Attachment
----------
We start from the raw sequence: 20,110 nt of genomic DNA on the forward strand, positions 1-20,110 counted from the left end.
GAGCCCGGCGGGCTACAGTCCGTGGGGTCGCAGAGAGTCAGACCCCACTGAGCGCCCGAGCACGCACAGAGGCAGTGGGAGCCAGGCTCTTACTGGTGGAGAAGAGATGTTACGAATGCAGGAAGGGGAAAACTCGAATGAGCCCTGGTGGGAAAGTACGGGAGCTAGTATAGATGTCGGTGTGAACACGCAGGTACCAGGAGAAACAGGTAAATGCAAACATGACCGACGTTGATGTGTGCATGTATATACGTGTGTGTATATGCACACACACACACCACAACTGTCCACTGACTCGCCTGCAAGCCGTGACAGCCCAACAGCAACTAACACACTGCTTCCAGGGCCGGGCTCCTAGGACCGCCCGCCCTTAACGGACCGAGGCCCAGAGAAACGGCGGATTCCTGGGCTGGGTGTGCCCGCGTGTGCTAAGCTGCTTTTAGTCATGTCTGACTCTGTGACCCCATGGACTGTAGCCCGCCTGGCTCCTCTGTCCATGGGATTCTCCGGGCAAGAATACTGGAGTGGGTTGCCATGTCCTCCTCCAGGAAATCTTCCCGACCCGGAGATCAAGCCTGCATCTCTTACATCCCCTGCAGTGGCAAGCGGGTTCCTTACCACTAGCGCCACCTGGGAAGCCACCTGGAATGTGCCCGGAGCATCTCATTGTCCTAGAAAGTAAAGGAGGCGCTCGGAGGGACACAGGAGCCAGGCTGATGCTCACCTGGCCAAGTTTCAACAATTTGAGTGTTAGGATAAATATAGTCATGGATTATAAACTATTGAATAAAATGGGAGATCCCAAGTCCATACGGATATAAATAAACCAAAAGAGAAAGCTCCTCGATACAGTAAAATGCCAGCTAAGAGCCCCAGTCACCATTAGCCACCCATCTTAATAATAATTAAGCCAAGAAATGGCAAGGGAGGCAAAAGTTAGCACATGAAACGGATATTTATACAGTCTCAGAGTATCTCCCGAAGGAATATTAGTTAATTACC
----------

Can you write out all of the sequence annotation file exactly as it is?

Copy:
We start from the raw sequence: 20,110 nt of genomic DNA on the forward strand, positions 1-20,110 counted from the left end.
GAGCCCGGCGGGCTACAGTCCGTGGGGTCGCAGAGAGTCAGACCCCACTGAGCGCCCGAGCACGCACAGAGGCAGTGGGAGCCAGGCTCTTACTGGTGGAGAAGAGATGTTACGAATGCAGGAAGGGGAAAACTCGAATGAGCCCTGGTGGGAAAGTACGGGAGCTAGTATAGATGTCGGTGTGAACACGCAGGTACCAGGAGAAACAGGTAAATGCAAACATGACCGACGTTGATGTGTGCATGTATATACGTGTGTGTATATGCACACACACACACCACAACTGTCCACTGACTCGCCTGCAAGCCGTGACAGCCCAACAGCAACTAACACACTGCTTCCAGGGCCGGGCTCCTAGGACCGCCCGCCCTTAACGGACCGAGGCCCAGAGAAACGGCGGATTCCTGGGCTGGGTGTGCCCGCGTGTGCTAAGCTGCTTTTAGTCATGTCTGACTCTGTGACCCCATGGACTGTAGCCCGCCTGGCTCCTCTGTCCATGGGATTCTCCGGGCAAGAATACTGGAGTGGGTTGCCATGTCCTCCTCCAGGAAATCTTCCCGACCCGGAGATCAAGCCTGCATCTCTTACATCCCCTGCAGTGGCAAGCGGGTTCCTTACCACTAGCGCCACCTGGGAAGCCACCTGGAATGTGCCCGGAGCATCTCATTGTCCTAGAAAGTAAAGGAGGCGCTCGGAGGGACACAGGAGCCAGGCTGATGCTCACCTGGCCAAGTTTCAACAATTTGAGTGTTAGGATAAATATAGTCATGGATTATAAACTATTGAATAAAATGGGAGATCCCAAGTCCATACGGATATAAATAAACCAAAAGAGAAAGCTCCTCGATACAGTAAAATGCCAGCTAAGAGCCCCAGTCACCATTAGCCACCCATCTTAATAATAATTAAGCCAAGAAATGGCAAGGGAGGCAAAAGTTAGCACATGAAACGGATATTTATACAGTCTCAGAGTATCTCCCGAAGGAATATTAGTTAATTACC